From April 2017, 1.2 million eligible business, charity and public sector customers mainly in England have been able to shop around for their water and wastewater retailer. You can find out more about the market, the benefits and if you are eligible at open-water.org.uk.
One of the ways you are protected in the new market is that all retailers must follow rules we set on how they treat you (the ‘Business customer code of practice’). If your retailer is represented by a third party – like a consultant or comparison website – they also need to comply with the rules.
Please see below the code protects you. You can also view our full Code of Practice here.
In dealing with you all retailers must:
- fair, transparent and honest
- Put you and other customers at the heart of their business
- use plain and clear language in communicating with you
- provide you with appropriate and timely information to enable you to make informed choices
- give you information that is complete, accurate and not misleading
- respond to you in an appropriate and timely manner
- have accessible and effective customer services
Sales and marketing
If you are a micro-business (fewer than 10 employees) a retailer must provide you with some basic information. They have to do this before they switch your account or agree terms and conditions with you.
- Details of applicable prices, charges and/or tariffs they offer to you. This includes whether or not they are inclusive of all costs and taxes and any assumptions underlying the proposed prices, charges and/or tariffs.
- Service levels they include in your contract (the ‘Terms and Conditions of Supply’).
- The type, frequency of bills and payment methods available to you.
- The length of the contract being offered. This includes any expiry date.
- Contact details of the retailer (including full name, address and a non-premium rate telephone number).
- Any rights that you have to cancel the contract cost free.
- Any rights that you have to cancel or terminate the contract that would incur costs or fees. This includes details of the costs or fees and the notice period you have to give.
Cooling off period
You have a cooling off period of seven days before your switch goes ahead. In most cases, this will be cost free for you to cancel.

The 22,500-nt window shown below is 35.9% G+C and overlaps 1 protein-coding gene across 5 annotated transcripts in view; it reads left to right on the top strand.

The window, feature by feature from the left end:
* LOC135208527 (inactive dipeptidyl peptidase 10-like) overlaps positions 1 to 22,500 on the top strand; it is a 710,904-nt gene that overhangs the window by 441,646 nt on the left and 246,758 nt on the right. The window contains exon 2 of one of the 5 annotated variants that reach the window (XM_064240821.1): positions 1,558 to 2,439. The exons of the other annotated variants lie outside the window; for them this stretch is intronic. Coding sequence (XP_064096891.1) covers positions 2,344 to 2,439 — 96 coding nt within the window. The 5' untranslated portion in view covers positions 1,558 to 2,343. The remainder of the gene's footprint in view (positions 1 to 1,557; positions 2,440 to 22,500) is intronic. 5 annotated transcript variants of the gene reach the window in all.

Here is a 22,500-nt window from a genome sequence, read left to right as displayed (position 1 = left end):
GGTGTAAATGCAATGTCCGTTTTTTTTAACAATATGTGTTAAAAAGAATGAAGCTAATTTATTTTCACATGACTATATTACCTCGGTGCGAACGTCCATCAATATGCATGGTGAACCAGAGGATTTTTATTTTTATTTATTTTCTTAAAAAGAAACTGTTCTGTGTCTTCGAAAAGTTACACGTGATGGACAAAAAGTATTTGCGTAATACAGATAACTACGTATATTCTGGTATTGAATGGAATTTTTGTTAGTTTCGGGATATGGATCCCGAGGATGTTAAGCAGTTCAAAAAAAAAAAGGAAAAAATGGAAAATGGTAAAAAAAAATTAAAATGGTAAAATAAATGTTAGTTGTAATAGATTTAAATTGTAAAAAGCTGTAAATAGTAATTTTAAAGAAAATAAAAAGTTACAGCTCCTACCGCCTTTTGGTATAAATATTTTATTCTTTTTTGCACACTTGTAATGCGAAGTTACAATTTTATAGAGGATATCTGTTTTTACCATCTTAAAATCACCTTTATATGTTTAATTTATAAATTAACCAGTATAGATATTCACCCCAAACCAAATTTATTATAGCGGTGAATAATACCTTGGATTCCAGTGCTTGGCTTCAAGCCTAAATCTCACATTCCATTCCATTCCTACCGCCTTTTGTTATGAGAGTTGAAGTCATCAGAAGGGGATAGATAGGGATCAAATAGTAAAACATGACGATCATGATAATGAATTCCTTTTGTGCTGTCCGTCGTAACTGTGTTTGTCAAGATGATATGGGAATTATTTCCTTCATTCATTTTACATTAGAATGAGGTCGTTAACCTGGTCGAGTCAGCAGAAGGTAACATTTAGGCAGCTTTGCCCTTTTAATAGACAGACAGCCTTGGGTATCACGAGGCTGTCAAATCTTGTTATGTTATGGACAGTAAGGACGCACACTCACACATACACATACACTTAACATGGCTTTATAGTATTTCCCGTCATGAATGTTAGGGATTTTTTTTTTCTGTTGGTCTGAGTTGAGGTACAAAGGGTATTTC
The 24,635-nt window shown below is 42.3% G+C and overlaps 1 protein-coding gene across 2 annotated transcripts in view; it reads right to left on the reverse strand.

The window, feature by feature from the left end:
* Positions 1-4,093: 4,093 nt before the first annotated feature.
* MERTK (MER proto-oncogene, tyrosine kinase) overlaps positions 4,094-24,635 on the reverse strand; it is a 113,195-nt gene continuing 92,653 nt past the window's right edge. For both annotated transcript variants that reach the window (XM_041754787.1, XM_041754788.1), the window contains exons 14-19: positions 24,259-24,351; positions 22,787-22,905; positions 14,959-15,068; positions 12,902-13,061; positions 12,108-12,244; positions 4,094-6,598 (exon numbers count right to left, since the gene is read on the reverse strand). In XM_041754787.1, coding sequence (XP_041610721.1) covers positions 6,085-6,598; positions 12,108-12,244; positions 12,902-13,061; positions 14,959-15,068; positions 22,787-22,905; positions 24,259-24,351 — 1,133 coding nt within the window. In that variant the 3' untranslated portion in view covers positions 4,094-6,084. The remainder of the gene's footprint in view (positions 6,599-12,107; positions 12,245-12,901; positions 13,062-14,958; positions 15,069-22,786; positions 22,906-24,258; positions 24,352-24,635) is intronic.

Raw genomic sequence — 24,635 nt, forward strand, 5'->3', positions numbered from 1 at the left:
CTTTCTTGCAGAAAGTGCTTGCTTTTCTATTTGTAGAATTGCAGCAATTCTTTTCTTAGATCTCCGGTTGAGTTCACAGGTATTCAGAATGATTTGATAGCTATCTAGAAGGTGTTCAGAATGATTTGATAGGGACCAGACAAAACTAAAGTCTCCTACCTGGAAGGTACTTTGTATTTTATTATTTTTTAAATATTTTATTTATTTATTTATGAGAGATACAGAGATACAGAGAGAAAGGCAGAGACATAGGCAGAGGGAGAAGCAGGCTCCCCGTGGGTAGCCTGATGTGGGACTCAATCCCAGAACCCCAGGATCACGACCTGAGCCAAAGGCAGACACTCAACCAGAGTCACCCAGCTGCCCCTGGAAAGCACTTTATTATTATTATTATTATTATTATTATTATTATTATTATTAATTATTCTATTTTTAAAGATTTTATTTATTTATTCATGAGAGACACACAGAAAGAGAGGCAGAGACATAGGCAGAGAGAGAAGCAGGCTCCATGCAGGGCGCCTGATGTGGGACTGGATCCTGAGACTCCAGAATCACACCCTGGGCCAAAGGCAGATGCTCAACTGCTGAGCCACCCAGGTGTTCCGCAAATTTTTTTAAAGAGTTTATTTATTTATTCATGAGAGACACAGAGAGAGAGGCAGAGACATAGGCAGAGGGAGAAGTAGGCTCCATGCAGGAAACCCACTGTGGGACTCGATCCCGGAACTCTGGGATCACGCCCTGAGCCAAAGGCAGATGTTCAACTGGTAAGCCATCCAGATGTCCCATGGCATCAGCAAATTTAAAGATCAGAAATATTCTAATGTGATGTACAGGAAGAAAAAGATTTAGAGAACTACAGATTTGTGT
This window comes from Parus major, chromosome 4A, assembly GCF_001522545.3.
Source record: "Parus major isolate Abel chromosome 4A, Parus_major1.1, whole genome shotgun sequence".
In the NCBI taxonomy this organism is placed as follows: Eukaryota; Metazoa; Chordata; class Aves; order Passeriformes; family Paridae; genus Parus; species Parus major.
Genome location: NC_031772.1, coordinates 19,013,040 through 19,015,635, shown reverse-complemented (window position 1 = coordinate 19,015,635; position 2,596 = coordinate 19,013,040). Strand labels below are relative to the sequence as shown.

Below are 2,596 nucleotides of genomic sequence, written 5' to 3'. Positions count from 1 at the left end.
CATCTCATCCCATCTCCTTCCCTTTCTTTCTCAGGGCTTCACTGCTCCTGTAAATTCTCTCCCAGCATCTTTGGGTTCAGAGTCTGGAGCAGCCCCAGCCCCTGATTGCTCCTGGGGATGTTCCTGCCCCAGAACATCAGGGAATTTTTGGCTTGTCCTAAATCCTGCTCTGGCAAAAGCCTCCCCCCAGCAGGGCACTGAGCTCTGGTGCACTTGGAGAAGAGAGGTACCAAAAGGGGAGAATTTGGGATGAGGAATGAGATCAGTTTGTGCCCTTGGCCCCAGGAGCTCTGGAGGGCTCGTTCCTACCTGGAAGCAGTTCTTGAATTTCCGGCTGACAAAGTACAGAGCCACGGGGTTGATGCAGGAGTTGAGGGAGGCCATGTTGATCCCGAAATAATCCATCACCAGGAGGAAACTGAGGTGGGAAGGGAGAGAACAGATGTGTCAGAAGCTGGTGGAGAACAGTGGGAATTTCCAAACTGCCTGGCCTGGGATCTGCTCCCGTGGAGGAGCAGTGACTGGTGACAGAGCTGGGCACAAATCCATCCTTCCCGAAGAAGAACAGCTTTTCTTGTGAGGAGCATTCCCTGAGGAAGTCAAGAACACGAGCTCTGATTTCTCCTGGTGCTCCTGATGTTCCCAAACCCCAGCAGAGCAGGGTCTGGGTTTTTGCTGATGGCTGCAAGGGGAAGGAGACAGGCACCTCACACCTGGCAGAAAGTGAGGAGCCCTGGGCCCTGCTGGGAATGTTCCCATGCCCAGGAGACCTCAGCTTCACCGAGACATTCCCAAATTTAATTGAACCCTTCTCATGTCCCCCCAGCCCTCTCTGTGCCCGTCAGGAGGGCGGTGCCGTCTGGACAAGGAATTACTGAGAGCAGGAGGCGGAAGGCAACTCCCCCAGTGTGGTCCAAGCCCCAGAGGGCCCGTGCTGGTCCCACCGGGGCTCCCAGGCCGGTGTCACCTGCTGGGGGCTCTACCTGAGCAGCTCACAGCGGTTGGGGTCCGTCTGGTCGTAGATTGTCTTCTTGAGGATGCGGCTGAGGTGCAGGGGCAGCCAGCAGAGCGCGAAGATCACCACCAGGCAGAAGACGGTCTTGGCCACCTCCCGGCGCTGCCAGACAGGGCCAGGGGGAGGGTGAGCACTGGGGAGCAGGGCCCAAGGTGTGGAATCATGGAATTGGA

Third parties acting for retailers
If a third party is acting on your behalf, your retailer will need written confirmation from yourself – known as a letter of authority – confirming that:
- the named third party is acting on your behalf;
- the extent of the third party’s authority; and
- how the third party’s fees are being paid.
If you are a micro-business, the written confirmation needs to be provided in this template letter.
Retailers must be transparent with you about the terms and conditions in your contract and about any changes to them. This includes tariffs, bill frequency, and other services they offer.
If your retailer sends you terms and conditions in writing, this needs to be in plain and clear language.
If your contract is due to expire, your retailer must write to you at least 30 calendar days before the expiry date. They have to tell you:
- that your contract is expiring and when;
- whether you can renew your contract with the same terms – and how
- other contract options available from the same Retailer (if any). This includes their current charges and if you are on the cheapest deal available.
Your retailer should tell you about:
- your right to formally dispute the money you owe under your contract
- how to make a complaint
- the deadline you have to make a complaint
- if a reasonable payment plan for any outstanding debt is available
- what will happen if you fail to pay or raise a dispute? In particular, that they can prevent you from switching to a new retailer until the debt is paid.
Extra protection for micro-businesses